The Detective

The Detective

***1/2

Reviewed by: Anton Bitel

pot·boil·er n. (informal) a usually inferior work (as of art or literature) produced chiefly for profit

By ending The Detective (or C+ Jing Taam) quite literally with the image of a pot boiling, director/co-writer Oxide Pang seems at pains to signal his film's potboiler status. Indeed at first, with its drab colour palette, low-life milieu and impossibly convoluted plotting, the film might seem an utterly undistinguished hardboiled noir. Even its setting, in a Thai Chinatown, appears designed to evoke the famous neonoir directed by Roman Polanski in 1974.

Copy picture

Yet where a decade ago Hong Kong crime thrillers were all blue filters and balletic gunplay interspersed with either dubious comedy or darkest drama, these days the word 'detective' in a title can promise all manner of generic cross-overs, as was proved by Johnnie To and Wai Ka-Fai's mind-bending morality mystery Mad Detective (2007). Made in the same year, Pang's film turns out to be a similar experiment in hybrid cinematic forms. For If The Detective was shot on the fly between Pang's first two (truly potboiled) forays into Hollywood, The Messengers (2007) and the Bangkok Dangerous remake (2008), then it shares generic features with both of them, combining murderous thrills with something altogether more otherworldly.

As the film begins, desperately broke and myopic detective Chan (Aaron Kwok in engaging form) is visited in his office by casual drinking buddy Lung (Sing Fui-on) who declares, "Someone is following me - someone wants to kill me", and hands Chan a photograph of a smiling woman. "Tell her don't kill me."

Even if Lung is clearly in a state that might generously be described as 'tired and confused', Chan takes the case, both because he needs the money and because he is genuinely intrigued. It is not long before he has discovered both the identity and the address of this mystery woman, but as he tries to track her down in person, his inquiries lead to a trail of fresh corpses. Despite the insistence of his long-time friend Police Inspector Fung Chak (Liu Hai-chi) that the deaths are neither suspicious nor related, Chan is convinced that there must be a connection, and his dogged pursuit of the truth soon makes him both a target himself, and the prime suspect in a case that seems to make less sense the more it progresses.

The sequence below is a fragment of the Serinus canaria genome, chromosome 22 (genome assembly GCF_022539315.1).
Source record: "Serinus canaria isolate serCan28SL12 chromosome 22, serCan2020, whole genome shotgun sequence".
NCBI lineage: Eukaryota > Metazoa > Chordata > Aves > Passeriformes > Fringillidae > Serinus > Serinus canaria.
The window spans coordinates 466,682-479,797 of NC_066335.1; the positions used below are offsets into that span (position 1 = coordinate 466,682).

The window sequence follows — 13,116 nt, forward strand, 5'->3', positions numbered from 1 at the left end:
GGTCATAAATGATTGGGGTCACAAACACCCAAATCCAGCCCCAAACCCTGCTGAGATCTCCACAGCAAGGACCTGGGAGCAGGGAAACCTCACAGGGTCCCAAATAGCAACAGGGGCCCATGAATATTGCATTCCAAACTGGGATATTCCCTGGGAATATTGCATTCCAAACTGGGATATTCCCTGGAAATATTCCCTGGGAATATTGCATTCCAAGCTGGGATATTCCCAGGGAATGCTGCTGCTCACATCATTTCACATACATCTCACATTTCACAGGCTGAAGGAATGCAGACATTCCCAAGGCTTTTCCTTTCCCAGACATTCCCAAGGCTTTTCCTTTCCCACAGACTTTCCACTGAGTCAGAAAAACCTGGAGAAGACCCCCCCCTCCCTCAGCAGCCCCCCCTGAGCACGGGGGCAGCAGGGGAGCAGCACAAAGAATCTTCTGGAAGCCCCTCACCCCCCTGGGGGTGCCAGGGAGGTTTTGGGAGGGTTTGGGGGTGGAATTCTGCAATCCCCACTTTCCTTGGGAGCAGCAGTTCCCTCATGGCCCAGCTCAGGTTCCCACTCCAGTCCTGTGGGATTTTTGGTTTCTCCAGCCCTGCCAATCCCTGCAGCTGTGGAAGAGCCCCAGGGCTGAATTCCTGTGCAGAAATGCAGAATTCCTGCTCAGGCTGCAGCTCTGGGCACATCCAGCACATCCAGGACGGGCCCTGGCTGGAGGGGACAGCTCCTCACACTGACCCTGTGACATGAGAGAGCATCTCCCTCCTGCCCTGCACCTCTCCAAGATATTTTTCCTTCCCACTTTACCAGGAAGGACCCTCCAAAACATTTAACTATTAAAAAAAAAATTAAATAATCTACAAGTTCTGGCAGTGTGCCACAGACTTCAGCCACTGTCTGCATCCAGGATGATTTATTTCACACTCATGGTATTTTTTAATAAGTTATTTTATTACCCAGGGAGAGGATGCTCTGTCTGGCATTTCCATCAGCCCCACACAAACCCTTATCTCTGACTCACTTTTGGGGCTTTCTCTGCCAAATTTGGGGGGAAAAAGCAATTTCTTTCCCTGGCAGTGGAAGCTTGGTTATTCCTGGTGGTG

"It looks like the the whole incident is pre-determined by the unknown Almighty", Chan suggests near the film's close, and in a sense he is right – for The Detective is one of those films where the director himself is a constant invisible presence, subjecting events to endless divine interventions, whether through wild (albeit internally logical) contrivances of the plot, or through bold stylistic flourishes. Much as an unknown hand seems always to be manipulating and directing events from the outside, reflexive touches – Chan's habit of photographing everything he sees, the (fake) gun concealed in an old filmreel canister – abound. A missing person (or several) may provide the film with its narrative frame, but the subject here seems to be the power of recorded images to capture (and bury) truths. In other words, The Detective is concerned with cinema itself.

By the time it is all over, every bizarre detail of this film has been made to fit perfectly together, but the pattern that it follows has up to this point been kept out of reach because the normative confines of genre have made us as short-sighted as the protagonist. The pot boils over, to be sure – but the question of how and why proves to be a mystery not to be investigated by just any old detective.

Reviewed on: 17 May 2009
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A broke detective tries to track down a mystery woman.

Festivals:

Terracotta 2009

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If you like this, try:

Mad Detective